This article originally appeared in the May 2012 Insurance and Reinsurance Committee Newsletter.
Following the Southern District of New York's decision in the Scandinavian Reinsurance Co., Ltd. v. St Paul Fire & Marine Insurance Company case, (1) commentators involved in arbitrations around the world vigorously debated whether the decision marked the entry into a new era of full arbitrator disclosures, allowing parties to be fully informed of any significant connection the arbitrator had with the potential witnesses or issues likely in dispute. Meanwhile, other commentators charged that the decision was the beginning of the end for the arbitration system, suggesting that requiring such full disclosures, arguably greater than that required of federal court judges, would doom arbitration by foreclosing parties from obtaining arbitrators who were knowledgeable and experienced in the field over which they presided. Needless to say, now that the Second Circuit has reversed the Southern District of New York's decision, Scandinavian Reinsurance Co., Ltd. v. St Paul Fire & Marine Insurance Company, (2) it is possible the hues and cries from both sides of the aisle will again rise up.
Rather than engage in the overwrought debates about whether the decision offers extreme hope or doom, this brief note seeks to offer a straightforward discussion of what really was decided in the Scandinavian Re case and what realistic lessons can be taken from the decision. Viewed from a more tempered lens, the recent pronouncement from the Second Circuit does offer additional guidance for those looking to determine whether a particular arbitrator has demonstrated sufficient "evident partiality" to justify disqualification or possible vacatur of an arbitration award. And, it adds a worthwhile caution for arbitrators to provide a full and fair disclosure of their relevant background.
The Boundaries of "Evident Partiality"
The Federal Arbitration Act (FAA) allows federal district courts to vacate an arbitration award under Section 10(a)(2) "where there was evident partiality of corruption in the arbitrators, of either of them." There are a variety of decisions interpreting this particular portion of the FAA and offering a broad array of different standards that might be applied by a court considering whether to vacate ah arbitration award. All of these decisions seek to define what level of misconduct or bias satisfies the notion of "evident partiality." Whether a failure to make a timely or full disclosure can constitute "evident partiality" is a much more narrow inquiry. But, it has not produced a much more narrow set of standards from the courts.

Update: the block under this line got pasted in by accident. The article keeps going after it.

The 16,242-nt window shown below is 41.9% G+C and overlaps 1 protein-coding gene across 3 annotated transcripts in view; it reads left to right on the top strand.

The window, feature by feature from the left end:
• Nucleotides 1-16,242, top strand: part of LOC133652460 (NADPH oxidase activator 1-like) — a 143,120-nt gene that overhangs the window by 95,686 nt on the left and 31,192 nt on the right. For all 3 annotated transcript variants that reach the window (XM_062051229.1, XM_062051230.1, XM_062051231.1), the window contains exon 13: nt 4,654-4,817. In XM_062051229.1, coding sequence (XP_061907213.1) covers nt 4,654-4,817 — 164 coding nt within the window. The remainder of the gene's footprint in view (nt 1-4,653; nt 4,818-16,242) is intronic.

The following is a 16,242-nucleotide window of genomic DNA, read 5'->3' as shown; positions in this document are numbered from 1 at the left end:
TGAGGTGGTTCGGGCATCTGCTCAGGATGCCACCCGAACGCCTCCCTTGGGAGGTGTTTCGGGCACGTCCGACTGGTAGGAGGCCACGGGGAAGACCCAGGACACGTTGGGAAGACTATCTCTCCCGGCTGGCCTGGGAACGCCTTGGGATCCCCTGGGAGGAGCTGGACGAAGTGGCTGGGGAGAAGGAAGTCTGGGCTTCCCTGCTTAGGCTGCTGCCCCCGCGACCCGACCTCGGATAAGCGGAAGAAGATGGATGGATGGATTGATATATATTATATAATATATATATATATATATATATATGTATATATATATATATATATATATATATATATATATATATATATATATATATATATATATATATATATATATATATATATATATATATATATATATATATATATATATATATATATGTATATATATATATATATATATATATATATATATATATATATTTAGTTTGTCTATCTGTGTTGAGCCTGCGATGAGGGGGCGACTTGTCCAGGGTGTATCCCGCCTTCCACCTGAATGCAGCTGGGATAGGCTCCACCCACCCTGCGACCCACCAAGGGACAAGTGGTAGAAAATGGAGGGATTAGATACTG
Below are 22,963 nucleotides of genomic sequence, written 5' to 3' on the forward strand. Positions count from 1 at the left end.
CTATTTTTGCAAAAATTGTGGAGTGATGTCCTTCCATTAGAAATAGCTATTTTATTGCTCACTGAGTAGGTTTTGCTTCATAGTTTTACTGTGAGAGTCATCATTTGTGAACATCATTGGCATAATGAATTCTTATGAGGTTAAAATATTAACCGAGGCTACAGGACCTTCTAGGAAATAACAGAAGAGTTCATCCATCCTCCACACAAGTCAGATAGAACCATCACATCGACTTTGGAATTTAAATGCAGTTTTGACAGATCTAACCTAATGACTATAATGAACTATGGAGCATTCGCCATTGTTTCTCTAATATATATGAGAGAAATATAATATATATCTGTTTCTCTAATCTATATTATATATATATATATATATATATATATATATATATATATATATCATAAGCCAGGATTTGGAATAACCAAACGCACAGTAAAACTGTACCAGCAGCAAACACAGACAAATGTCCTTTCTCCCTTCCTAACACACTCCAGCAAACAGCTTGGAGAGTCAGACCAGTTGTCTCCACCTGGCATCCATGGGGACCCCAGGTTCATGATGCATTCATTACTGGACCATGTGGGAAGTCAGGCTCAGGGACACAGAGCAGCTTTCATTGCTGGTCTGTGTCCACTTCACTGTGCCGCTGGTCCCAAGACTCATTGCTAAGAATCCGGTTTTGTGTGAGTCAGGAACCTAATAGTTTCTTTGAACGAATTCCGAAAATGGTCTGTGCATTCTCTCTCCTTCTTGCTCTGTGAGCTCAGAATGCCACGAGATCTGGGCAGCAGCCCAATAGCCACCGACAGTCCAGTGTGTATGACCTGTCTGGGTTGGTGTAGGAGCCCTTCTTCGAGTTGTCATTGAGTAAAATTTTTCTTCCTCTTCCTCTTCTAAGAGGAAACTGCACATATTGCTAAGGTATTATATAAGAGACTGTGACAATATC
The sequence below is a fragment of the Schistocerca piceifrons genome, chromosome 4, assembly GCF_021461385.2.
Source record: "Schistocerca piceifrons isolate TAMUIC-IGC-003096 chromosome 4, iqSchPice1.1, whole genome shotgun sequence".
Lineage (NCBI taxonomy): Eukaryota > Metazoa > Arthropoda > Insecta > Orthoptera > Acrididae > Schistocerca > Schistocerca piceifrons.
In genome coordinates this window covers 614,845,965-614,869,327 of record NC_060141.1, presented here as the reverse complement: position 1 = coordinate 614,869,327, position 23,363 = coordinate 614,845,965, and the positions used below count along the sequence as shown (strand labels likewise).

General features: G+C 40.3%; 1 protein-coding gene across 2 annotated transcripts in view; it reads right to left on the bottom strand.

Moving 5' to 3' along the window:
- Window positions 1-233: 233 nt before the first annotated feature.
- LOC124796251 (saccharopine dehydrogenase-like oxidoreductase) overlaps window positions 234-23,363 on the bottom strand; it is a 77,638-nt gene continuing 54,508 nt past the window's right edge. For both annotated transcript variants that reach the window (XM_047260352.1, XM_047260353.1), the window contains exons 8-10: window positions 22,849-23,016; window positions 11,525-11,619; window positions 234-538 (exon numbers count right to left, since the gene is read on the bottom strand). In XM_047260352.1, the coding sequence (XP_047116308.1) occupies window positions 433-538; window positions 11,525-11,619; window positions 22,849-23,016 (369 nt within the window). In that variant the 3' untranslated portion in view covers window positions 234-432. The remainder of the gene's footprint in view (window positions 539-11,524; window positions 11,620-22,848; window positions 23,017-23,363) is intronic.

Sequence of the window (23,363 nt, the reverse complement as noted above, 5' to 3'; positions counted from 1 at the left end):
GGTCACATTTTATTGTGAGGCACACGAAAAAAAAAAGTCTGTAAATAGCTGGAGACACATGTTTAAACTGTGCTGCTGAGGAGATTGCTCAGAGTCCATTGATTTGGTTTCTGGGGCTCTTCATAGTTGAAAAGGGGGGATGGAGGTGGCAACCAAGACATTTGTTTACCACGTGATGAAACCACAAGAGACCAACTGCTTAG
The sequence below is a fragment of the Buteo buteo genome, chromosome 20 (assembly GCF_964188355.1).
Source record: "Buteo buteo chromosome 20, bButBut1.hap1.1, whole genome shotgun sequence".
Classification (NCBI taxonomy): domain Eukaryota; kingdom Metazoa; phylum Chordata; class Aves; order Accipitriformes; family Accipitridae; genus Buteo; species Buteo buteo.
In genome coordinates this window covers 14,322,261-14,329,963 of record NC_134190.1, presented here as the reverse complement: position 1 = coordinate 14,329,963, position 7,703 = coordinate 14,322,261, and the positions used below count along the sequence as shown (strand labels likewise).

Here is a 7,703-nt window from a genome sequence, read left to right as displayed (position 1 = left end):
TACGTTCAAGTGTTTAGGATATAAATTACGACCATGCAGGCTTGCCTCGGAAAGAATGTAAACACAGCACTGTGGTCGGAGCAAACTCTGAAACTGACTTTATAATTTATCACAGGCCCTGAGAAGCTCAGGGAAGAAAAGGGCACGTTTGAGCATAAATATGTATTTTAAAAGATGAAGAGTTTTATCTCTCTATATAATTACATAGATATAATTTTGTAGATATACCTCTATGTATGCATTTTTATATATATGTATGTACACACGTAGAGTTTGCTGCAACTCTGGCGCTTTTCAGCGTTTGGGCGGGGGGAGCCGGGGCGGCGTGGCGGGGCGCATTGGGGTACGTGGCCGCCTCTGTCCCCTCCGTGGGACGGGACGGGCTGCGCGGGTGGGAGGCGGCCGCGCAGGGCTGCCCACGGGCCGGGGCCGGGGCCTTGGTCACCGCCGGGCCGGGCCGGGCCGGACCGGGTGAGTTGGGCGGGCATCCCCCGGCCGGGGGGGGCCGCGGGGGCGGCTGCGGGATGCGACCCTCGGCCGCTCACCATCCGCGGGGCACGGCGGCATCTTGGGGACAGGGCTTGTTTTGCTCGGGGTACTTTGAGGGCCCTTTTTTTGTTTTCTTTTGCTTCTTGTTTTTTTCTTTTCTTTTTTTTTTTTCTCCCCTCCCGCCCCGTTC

The United States Supreme Court's Commonwealth Coatings Corp. v. Continental Casualty Co. (3) decision considered the question of whether a failure of ah arbitrator to disclose a financial relationship between himself and the prevailing party was sufficient to justify vacating the arbitration award due to "evident partiality." In that case, the arbitrator had conducted "repeated and significant" business with the prevailing party, including being involved in providing services for one of the specific projects that was a subject of the dispute being arbitrated. The Supreme Court found the failure to disclose the "repeated and significant" financial relationship presented sufficient evidence of "evident partiality" to support vacating the arbitration award under the FAA Section 10(a) (2) standards.
Significantly for the host of courts seeking to interpret the "evident partiality" standard as applied in Commonwealth, the decision reached by the Supreme Court was by a vote of six justices, with the court issuing both a plurality opinion and a concurring opinion. As a result, subsequent courts have been left to determine whether the plurality or the concurrent opinions fully describe the basis for the Court's decision.
The differences between the plurality and concurrent opinions are not slight. …